Past childhood freedoms and licences : their contribution to emerging selfhood

  • Simon Peter Knight

Student thesis: Doctoral Thesis


During the 1990's an emerging preoccupation with risk and safety was understood to be having a disproportionate impact on parents and in particular how they were bringing up their children. Fear was leading to children and young people's independent movement and association being severely curtailed. It was believed that this trend was having a detrimental impact on children's learning and sociability: subsequent generations of adults were potentially going to have deficits in their independence and competency. This research degree aims to establish what it was that past childhoods, ones that were more 'free', provided for the developing individual: what space they inhabited; what experiences occupying those spaces generated; what community relationships existed between children and adults; what expectations were place upon these children and how these factors drove the development of independent, autonomous, active adult subjects. The initial tasks facing the project were to pull the problem into focus and establish what changes to modern society were occurring. Further to this, was to understand what childhood is and what the teleological journey to adulthood entails. Furedi and Vygotsky were deployed to accomplish these ends and to help make sense of 108 extended interviews with older people born between the years of 1903 and 1965. The data reveals how freedoms and licence available to these children impacted on their learning and development. It shows, through a rich and textured archive, how a cultural script, at odds with the one at work today, shaped emerging individuals. Conclusions should not be understood to be neo-traditionalist. Much in the past is best left there. There are somethings however that we would do well to rediscover and deploy in society's reproduction. Chiefly, I believe that the distinction between childhood and a confident adulthood, as a context for adults taking collective responsibility for future generations of capable grown ups, needs to be redrawn.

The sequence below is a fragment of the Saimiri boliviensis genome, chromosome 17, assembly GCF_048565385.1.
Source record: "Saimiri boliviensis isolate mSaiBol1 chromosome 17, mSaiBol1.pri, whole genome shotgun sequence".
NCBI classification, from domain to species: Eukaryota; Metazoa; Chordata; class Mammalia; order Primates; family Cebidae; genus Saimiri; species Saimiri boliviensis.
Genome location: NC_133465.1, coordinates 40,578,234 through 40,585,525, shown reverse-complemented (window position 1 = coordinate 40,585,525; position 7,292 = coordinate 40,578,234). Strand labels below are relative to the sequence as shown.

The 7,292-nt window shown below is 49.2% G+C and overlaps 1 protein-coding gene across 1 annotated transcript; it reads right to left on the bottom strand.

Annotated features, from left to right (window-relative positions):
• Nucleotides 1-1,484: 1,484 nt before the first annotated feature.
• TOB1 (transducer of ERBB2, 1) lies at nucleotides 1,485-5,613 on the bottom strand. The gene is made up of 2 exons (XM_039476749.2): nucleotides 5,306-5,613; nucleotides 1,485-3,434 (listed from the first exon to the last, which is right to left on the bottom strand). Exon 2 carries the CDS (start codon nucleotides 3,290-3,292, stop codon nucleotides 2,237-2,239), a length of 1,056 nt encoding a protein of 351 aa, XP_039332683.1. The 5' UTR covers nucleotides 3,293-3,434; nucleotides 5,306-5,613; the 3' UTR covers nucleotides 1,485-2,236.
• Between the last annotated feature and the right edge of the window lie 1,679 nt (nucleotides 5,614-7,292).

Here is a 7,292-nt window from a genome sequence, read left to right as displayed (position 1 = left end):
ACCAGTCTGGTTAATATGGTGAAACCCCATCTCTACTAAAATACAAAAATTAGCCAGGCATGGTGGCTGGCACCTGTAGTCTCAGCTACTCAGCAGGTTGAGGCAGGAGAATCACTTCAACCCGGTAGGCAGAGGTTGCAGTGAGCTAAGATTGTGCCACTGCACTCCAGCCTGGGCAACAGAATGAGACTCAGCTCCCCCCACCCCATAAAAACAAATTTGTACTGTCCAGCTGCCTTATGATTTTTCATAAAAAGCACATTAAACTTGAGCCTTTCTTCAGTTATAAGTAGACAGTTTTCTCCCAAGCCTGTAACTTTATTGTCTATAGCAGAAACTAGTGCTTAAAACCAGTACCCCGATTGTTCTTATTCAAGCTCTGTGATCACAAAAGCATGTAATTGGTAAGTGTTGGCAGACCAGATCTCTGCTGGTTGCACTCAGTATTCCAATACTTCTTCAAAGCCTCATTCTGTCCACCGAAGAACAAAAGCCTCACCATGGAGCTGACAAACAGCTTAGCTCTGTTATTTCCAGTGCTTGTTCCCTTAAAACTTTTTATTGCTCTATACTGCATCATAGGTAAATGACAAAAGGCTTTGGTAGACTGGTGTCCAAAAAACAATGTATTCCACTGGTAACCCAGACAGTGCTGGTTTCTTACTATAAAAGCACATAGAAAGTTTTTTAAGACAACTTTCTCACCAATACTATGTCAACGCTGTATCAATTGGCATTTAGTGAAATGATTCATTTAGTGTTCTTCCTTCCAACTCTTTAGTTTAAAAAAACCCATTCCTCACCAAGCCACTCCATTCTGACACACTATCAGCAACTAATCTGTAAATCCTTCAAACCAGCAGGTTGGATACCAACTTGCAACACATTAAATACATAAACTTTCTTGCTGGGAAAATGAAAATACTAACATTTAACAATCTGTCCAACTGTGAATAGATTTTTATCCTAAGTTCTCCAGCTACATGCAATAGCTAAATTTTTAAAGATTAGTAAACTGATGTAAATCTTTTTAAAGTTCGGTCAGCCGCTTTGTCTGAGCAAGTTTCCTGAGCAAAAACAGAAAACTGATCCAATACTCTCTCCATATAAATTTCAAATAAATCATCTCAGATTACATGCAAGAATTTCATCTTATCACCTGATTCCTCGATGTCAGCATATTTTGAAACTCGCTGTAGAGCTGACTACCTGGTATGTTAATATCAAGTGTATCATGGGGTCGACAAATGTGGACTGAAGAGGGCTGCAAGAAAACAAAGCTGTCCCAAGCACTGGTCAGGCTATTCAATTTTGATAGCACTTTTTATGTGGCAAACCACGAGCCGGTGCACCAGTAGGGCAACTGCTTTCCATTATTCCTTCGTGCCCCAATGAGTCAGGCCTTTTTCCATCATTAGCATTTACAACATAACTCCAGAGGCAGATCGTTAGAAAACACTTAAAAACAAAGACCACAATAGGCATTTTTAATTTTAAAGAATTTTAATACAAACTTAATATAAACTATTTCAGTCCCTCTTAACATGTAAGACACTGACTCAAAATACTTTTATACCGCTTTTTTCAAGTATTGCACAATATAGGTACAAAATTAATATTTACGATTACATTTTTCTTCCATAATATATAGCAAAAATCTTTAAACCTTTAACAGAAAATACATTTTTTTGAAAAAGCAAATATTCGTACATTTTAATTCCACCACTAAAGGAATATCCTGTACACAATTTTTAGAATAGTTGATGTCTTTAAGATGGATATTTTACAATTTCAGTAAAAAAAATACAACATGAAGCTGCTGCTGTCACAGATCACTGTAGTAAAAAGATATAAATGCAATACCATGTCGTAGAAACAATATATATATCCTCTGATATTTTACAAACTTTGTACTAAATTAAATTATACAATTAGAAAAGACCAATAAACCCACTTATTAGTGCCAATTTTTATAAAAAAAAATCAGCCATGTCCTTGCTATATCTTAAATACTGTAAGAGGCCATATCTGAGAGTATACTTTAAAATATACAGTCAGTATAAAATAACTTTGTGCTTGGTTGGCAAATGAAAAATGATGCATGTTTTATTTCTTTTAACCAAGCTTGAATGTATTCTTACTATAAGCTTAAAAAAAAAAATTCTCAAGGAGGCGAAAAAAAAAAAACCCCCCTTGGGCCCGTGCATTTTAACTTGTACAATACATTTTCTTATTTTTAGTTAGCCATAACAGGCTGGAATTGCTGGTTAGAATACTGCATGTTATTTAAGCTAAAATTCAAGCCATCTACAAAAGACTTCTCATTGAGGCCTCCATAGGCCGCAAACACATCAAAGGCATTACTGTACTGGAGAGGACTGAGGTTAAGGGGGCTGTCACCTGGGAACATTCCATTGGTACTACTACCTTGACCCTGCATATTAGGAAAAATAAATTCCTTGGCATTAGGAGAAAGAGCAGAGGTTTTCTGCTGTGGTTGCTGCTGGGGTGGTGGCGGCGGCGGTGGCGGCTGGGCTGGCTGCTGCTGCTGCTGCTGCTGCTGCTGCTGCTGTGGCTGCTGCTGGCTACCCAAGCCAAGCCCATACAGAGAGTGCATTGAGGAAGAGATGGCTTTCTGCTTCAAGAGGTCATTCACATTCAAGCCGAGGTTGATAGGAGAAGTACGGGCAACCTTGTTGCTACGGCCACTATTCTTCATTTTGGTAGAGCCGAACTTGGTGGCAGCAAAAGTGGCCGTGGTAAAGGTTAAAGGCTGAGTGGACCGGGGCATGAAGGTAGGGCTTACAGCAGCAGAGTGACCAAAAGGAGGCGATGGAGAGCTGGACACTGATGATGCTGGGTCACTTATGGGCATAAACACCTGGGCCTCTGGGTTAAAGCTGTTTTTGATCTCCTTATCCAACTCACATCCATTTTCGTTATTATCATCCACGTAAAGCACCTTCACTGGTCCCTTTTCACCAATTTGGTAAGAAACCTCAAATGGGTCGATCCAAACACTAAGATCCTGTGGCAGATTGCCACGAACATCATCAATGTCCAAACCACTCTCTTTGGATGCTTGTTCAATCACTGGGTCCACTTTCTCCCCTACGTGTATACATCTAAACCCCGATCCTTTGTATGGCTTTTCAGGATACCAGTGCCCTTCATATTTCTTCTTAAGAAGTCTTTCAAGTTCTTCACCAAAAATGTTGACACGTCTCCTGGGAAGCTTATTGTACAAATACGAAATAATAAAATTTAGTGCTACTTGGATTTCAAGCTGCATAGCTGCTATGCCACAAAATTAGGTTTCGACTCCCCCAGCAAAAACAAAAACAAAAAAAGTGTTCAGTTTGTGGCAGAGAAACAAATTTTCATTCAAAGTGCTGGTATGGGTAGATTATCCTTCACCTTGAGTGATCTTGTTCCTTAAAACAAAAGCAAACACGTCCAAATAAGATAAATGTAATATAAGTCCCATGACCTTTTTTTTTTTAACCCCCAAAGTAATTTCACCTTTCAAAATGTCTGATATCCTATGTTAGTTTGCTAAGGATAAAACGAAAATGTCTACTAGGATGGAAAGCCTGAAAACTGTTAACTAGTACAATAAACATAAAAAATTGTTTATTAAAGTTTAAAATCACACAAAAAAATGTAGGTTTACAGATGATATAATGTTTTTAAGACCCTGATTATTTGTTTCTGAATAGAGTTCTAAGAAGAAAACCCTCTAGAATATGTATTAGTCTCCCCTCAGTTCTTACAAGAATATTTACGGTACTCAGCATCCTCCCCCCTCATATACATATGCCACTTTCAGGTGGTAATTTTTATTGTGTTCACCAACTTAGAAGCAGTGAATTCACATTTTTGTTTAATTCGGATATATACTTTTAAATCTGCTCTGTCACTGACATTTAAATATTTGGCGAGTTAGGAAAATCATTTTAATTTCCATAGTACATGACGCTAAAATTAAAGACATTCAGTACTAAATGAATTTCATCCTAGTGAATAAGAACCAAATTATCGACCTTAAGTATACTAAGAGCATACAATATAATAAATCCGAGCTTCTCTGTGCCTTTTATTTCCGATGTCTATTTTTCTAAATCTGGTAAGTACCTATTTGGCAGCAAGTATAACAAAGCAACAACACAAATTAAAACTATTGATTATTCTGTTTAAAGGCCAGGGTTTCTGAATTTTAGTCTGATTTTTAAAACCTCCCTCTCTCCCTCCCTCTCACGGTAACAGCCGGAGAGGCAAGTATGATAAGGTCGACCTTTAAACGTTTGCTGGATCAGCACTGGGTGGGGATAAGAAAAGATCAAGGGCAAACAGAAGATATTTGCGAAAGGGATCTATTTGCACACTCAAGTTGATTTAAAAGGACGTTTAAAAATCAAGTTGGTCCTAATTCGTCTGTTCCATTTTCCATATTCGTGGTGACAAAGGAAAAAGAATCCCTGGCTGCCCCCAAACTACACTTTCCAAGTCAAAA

Date of Award7 Oct 2015
Original languageEnglish
Awarding Institution
  • University Of Strathclyde

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